View topic - Very Basic reading question
In English, words are separated by spaces but that doesn't seem to be the case in Japanese.
Here's some text from the Tortoise and the Hare ebook:
how am I suppose to know that ある is the first word and ところ is the second if there's no spaces between them?
Why isn't it written like this?
ある ところ に うさぎ と 亀 が いました。
What's the best way to approach reading this way?
Forgive me if this is really basic, but it just looks very daunting to see a long line of Hiragana and not know
how to break down each word.
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Japanese sentence parsing is made easier by kanji, particles, and other helper words. When a sentence is mostly kana (e.g. for children), it becomes more difficult but not impossible to read. SimilartotheabilitytoreadwithoutspacesinEnglish. You might stutter over a word or two, but overall it's intelligible.
There's no "best way" to approach reading in all kana when they don't use spaces. The more vocabulary and grammar you have, the less trouble you will have parsing sentences out into something that makes sense. I know it's ある ところ because I can't even imagine what あると ころ might mean.
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Pork Chop wrote:think it might also be interesting to note that あるところに is part of a set pattern that is common in fairytales/物語/昔話:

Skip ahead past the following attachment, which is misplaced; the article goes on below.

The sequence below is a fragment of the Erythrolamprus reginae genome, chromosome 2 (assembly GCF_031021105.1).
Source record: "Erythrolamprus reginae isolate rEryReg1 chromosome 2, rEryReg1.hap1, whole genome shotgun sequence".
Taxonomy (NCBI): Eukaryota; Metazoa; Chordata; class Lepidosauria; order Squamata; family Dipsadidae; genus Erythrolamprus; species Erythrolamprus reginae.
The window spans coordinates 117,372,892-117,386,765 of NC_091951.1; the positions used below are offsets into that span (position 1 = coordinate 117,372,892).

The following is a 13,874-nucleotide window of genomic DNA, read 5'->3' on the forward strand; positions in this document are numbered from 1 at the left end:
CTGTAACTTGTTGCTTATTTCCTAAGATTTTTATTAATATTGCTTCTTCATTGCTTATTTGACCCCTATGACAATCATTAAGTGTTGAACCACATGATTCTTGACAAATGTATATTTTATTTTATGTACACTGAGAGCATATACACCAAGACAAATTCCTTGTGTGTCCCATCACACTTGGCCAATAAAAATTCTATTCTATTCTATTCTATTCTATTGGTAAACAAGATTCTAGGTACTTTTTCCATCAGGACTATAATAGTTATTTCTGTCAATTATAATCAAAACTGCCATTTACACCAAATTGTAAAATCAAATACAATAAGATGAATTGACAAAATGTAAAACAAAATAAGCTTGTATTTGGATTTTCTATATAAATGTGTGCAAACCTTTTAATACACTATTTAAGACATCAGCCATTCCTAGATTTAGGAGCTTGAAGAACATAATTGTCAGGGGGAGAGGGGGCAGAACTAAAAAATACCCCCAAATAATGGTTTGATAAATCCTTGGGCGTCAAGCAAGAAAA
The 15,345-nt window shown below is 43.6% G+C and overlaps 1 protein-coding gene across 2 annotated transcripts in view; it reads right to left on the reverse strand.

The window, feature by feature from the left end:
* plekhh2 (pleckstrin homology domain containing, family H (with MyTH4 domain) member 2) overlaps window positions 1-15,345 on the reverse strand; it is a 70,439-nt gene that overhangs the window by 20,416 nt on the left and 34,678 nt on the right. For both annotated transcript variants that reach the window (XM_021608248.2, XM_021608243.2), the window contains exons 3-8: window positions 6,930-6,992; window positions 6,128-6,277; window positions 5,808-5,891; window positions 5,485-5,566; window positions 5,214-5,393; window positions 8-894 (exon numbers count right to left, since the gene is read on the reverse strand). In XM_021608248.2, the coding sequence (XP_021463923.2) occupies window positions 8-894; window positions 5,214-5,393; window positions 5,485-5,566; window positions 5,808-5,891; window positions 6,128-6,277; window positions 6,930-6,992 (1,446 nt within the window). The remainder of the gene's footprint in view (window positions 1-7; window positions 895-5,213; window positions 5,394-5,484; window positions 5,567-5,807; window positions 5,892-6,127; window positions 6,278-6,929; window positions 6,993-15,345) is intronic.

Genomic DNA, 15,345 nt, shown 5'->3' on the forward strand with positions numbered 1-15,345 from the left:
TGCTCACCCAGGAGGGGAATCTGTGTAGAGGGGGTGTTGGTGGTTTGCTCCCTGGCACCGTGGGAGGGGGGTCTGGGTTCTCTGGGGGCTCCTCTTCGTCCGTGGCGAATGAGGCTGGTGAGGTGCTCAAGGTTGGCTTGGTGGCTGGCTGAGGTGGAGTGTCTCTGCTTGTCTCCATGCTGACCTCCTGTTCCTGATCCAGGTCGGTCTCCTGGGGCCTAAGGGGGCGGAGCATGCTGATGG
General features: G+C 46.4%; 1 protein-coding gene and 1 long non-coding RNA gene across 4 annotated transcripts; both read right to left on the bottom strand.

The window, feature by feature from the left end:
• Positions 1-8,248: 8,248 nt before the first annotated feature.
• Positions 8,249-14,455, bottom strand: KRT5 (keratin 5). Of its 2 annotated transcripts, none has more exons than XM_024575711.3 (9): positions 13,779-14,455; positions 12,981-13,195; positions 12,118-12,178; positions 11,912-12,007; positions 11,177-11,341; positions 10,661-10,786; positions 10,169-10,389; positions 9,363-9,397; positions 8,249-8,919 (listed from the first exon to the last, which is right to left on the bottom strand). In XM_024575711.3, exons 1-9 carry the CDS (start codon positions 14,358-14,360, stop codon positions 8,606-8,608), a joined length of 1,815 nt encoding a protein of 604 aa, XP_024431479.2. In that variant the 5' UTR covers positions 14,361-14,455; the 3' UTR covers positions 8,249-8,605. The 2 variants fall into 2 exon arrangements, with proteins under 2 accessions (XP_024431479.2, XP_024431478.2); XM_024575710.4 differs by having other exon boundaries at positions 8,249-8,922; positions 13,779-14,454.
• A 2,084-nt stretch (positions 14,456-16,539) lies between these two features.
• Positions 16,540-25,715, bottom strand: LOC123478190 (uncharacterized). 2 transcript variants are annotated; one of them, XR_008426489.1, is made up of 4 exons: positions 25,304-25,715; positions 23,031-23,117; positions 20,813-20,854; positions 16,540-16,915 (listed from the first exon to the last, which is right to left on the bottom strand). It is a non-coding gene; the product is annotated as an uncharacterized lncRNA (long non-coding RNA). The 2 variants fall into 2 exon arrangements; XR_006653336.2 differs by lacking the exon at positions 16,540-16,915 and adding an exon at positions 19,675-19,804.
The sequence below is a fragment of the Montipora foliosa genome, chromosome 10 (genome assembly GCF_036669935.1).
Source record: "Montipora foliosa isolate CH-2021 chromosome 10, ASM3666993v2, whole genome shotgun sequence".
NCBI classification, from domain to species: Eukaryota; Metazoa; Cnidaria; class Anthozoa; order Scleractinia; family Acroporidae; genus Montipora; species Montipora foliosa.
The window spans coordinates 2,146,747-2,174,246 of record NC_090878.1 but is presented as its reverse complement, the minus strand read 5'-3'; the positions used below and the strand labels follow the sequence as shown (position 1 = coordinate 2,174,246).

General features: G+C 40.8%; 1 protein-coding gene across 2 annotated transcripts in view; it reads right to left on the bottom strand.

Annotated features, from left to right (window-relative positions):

kinda like "once upon a time, in a land far, far away..."
Just a small yet not so small thing coming to my attention yet again, kanji making life so much easier. Um yeah. Unpopular maybe but to me so true.
If you just have the kana first, period, I would suggest first, read the entire sentence Then go for the verb very first, since it gives kinda the happening on the stage of the sentence. Then the particles next. They kinda form a overarching form for certain expressions with other words (あるところに - at that place) Find them next, they are the breathtakers, the intersections in the sentence, and alot of meaning-givers to previous words. From the particle you can often work your way backwards, that is towards the start of the stentence (since they are postparticles, defining, what came before them). Very often, right before them, is a noun, and then a compagnion, as we call it in my language. As such you take compagnon + noun/adjective /whatever + particle = Form to be translated.
If you find verb (end of sentence) particles (floating, may be several) main parts to particles (often nouns) and their compaignons, you are far in reading and comparing. Verb + Particle and its noun and compagnion + maybe more particle noun compagnon groups = build a sentence. My construct is really a bit a crude sentence, but basically works that way. (be prepared for noun can be sometime adjective, and other interchangeables).
Hope this helps. Else sentence me to 17 years of Galeere of explaining japanese sentenence patterns to novices!
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